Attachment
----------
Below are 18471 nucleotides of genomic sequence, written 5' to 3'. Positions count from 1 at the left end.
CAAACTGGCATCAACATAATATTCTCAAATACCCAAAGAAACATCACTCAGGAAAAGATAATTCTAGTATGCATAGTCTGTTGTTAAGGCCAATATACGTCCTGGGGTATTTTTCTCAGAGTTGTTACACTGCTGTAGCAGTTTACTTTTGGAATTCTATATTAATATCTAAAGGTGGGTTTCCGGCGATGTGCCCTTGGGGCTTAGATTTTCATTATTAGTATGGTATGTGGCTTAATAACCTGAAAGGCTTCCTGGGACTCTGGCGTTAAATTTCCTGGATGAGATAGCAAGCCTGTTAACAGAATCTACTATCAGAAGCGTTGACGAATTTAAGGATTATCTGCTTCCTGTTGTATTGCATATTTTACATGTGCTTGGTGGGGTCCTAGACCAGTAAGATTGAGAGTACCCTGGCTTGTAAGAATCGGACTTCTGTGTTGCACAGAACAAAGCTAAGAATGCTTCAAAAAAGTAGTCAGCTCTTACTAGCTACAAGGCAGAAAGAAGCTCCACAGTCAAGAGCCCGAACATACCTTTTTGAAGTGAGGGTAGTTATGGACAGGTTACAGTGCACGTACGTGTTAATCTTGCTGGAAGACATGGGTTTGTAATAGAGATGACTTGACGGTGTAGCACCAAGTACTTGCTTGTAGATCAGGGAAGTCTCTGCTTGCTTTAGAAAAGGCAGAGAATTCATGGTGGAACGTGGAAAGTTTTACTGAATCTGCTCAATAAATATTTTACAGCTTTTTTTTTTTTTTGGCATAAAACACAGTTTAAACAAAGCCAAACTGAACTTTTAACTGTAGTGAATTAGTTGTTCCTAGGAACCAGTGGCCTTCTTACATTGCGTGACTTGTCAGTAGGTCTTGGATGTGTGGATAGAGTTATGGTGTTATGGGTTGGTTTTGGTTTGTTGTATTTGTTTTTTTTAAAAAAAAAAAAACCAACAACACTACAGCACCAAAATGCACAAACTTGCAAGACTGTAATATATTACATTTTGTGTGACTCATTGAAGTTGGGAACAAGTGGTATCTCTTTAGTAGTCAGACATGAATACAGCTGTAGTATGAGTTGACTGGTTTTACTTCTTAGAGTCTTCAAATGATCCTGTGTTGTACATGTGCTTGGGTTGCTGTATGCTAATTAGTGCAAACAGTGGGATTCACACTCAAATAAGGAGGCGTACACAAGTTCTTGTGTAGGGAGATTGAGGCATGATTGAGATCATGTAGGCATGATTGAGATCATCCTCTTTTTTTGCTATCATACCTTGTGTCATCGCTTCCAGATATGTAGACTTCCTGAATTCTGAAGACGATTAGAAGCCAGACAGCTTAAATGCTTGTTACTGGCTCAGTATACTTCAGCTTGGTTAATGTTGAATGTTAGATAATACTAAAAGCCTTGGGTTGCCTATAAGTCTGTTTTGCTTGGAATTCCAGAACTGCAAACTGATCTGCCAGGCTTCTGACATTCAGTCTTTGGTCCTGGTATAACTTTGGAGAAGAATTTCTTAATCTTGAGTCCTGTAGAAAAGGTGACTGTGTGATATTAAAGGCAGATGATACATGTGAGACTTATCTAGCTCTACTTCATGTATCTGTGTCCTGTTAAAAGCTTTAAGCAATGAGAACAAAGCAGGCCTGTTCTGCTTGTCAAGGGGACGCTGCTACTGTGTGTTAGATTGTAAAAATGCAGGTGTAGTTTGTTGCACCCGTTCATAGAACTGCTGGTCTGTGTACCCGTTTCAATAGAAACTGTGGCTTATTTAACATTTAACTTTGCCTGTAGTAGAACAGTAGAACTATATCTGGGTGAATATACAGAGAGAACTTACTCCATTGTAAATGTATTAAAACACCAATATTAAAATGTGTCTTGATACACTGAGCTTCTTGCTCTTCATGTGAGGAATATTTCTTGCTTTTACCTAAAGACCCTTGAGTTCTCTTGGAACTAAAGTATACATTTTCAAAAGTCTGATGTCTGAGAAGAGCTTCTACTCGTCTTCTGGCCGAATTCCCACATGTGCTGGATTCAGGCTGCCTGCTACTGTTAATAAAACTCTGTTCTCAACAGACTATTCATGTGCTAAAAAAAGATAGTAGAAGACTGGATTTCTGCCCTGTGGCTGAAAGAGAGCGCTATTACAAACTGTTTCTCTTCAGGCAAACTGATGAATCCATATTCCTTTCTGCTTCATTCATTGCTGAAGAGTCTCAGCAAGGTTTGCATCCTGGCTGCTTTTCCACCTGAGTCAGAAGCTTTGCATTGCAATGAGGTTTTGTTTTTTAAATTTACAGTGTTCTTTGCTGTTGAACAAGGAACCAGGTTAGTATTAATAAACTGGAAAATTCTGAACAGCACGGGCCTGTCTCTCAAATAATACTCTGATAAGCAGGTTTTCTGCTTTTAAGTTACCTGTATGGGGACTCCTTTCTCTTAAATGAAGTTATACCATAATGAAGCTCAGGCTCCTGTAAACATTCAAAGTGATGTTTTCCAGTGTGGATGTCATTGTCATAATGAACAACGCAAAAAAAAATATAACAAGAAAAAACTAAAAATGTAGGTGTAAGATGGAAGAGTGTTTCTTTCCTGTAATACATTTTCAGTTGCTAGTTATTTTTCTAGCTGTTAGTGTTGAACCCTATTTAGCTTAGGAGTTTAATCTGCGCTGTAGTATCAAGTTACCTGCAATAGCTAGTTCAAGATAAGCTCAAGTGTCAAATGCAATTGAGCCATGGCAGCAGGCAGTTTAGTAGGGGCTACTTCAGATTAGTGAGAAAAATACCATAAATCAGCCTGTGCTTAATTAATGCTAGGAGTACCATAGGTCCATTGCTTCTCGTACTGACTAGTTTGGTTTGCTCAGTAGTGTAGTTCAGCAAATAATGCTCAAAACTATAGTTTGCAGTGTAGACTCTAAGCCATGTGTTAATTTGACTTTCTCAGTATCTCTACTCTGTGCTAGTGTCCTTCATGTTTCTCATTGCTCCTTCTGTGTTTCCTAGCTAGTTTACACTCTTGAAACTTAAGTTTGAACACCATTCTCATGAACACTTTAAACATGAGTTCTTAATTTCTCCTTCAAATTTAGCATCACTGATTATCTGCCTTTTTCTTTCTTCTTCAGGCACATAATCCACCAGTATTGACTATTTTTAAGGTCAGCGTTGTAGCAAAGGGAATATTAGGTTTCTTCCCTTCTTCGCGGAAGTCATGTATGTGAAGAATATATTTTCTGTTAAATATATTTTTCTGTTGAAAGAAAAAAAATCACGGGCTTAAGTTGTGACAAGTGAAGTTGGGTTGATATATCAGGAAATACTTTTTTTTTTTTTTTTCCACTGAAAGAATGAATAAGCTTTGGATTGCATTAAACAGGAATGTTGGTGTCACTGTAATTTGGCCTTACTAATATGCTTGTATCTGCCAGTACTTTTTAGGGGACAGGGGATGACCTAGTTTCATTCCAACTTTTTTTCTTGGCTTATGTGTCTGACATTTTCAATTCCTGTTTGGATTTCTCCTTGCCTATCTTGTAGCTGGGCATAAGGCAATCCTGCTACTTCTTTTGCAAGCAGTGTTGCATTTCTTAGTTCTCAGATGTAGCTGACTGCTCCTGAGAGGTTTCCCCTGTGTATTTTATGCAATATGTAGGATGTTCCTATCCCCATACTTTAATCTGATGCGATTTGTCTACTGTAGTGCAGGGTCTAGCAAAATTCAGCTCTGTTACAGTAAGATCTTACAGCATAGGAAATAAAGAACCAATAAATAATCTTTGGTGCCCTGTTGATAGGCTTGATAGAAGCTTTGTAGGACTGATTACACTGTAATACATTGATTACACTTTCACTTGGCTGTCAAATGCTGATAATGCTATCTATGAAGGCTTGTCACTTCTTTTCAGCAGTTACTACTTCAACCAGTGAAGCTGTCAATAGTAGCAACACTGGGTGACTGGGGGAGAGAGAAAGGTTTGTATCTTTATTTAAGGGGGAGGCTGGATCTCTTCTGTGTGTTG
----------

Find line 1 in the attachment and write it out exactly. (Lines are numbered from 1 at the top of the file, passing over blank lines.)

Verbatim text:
Below are 18471 nucleotides of genomic sequence, written 5' to 3'. Positions count from 1 at the left end.